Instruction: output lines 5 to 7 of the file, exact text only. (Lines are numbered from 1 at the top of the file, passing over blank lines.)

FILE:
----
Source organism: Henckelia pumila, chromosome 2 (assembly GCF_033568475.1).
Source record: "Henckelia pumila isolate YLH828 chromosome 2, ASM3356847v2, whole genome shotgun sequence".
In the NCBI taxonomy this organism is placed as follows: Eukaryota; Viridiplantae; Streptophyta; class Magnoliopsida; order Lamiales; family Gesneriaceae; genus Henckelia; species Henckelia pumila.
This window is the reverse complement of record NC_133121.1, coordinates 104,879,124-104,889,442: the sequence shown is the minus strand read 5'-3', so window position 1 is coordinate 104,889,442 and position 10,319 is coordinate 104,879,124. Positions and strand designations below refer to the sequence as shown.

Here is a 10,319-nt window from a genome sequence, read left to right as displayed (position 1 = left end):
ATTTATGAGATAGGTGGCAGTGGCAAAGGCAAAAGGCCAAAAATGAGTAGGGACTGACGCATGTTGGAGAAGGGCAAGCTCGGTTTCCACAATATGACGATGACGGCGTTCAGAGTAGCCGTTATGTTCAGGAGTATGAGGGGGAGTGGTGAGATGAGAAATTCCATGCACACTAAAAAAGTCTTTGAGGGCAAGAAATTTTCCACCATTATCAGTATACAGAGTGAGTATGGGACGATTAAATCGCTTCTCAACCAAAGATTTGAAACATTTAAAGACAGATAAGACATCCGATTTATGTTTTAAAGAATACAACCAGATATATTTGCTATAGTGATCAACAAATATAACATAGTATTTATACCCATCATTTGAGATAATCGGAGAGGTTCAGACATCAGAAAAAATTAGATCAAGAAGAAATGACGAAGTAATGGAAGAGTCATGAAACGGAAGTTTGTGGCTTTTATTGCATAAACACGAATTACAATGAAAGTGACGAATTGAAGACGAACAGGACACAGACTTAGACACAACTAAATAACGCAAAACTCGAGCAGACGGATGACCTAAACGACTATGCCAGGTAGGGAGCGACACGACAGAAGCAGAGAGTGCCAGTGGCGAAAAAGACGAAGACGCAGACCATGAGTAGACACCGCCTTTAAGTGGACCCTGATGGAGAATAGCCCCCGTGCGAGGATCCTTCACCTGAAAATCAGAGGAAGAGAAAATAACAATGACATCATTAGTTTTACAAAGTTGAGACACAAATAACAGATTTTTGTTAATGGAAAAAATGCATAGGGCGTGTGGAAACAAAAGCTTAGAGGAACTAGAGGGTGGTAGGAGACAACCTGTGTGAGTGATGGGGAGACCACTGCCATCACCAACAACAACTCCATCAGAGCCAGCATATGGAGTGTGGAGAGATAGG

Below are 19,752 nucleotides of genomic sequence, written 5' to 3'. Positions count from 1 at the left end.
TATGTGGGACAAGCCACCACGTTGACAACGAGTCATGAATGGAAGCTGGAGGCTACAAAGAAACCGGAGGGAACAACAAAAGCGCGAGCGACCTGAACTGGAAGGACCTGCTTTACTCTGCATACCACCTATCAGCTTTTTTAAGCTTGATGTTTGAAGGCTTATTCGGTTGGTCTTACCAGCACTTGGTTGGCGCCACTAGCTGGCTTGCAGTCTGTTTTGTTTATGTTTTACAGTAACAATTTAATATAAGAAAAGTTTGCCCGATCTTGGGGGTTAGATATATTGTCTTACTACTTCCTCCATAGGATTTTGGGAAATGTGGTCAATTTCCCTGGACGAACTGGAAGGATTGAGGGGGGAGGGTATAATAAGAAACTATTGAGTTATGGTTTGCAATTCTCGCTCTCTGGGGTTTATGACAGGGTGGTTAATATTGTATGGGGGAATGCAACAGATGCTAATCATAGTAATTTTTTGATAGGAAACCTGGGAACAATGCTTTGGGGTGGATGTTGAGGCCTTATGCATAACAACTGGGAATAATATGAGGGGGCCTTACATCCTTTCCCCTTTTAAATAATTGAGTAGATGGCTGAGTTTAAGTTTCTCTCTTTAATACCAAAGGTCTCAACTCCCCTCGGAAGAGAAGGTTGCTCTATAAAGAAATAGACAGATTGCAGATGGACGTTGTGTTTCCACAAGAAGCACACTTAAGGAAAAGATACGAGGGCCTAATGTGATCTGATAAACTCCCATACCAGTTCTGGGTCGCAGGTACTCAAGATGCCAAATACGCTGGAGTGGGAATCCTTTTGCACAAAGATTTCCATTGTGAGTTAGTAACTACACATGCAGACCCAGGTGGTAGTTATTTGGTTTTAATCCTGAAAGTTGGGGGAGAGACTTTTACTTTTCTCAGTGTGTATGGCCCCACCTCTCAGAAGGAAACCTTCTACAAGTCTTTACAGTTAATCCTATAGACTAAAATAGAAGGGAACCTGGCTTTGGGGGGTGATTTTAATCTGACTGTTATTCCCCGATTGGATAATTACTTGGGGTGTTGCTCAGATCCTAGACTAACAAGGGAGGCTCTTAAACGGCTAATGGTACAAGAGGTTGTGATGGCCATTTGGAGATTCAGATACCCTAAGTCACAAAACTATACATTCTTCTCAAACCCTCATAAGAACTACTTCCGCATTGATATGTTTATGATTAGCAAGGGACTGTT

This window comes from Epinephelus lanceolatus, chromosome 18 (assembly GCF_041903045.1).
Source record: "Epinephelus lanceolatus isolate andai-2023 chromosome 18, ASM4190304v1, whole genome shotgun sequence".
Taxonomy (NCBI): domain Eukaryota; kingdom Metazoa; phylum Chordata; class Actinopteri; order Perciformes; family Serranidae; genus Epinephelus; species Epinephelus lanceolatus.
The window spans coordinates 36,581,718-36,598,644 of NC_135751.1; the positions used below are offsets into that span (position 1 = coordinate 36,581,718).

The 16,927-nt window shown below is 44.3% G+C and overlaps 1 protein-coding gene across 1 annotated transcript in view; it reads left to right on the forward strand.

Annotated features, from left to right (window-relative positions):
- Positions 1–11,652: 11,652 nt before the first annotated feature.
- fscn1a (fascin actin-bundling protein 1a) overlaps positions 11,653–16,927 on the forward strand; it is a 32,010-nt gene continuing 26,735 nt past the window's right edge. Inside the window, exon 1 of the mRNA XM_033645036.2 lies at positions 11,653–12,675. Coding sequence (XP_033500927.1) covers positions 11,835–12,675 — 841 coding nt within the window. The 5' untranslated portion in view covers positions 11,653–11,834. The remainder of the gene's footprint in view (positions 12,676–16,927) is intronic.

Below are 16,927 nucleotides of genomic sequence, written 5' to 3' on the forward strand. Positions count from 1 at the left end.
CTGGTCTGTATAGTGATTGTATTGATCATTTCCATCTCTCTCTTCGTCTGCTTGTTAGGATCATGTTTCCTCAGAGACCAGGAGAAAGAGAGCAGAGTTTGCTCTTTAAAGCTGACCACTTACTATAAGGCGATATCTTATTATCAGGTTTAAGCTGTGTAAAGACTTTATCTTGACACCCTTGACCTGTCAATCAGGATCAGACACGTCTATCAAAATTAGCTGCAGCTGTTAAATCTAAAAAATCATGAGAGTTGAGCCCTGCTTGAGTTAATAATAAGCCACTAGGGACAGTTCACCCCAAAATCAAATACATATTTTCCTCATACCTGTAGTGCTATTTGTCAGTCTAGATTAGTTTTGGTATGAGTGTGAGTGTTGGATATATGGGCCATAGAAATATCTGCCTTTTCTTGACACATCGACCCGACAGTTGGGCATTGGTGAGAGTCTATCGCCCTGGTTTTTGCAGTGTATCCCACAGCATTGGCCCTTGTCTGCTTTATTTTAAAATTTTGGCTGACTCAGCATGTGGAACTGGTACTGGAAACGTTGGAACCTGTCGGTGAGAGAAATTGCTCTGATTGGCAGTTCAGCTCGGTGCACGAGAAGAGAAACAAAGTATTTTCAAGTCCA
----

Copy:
Here is a 10,319-nt window from a genome sequence, read left to right as displayed (position 1 = left end):
ATTTATGAGATAGGTGGCAGTGGCAAAGGCAAAAGGCCAAAAATGAGTAGGGACTGACGCATGTTGGAGAAGGGCAAGCTCGGTTTCCACAATATGACGATGACGGCGTTCAGAGTAGCCGTTATGTTCAGGAGTATGAGGGGGAGTGGTGAGATGAGAAATTCCATGCACACTAAAAAAGTCTTTGAGGGCAAGAAATTTTCCACCATTATCAGTATACAGAGTGAGTATGGGACGATTAAATCGCTTCTCAACCAAAGATTTGAAACATTTAAAGACAGATAAGACATCCGATTTATGTTTTAAAGAATACAACCAGATATATTTGCTATAGTGATCAACAAATATAACATAGTATTTATACCCATCATTTGAGATAATCGGAGAGGTTCAGACATCAGAAAAAATTAGATCAAGAAGAAATGACGAAGTAATGGAAGAGTCATGAAACGGAAGTTTGTGGCTTTTATTGCATAAACACGAATTACAATGAAAGTGACGAATTGAAGACGAACAGGACACAGACTTAGACACAACTAAATAACGCAAAACTCGAGCAGACGGATGACCTAAACGACTATGCCAGGTAGGGAGCGACACGACAGAAGCAGAGAGTGCCAGTGGCGAAAAAGACGAAGACGCAGACCATGAGTAGACACCGCCTTTAAGTGGACCCTGATGGAGAATAGCCCCCGTGCGAGGATCCTTCACCTGAAAATCAGAGGAAGAGAAAATAACAATGACATCATTAGTTTTACAAAGTTGAGACACAAATAACAGATTTTTGTTAATGGAAAAAATGCATAGGGCGTGTGGAAACAAAAGCTTAGAGGAACTAGAGGGTGGTAGGAGACAACCTGTGTGAGTGATGGGGAGACCACTGCCATCACCAACAACAACTCCATCAGAGCCAGCATATGGAGTGTGGAGAGATAGG

Below are 19,752 nucleotides of genomic sequence, written 5' to 3'. Positions count from 1 at the left end.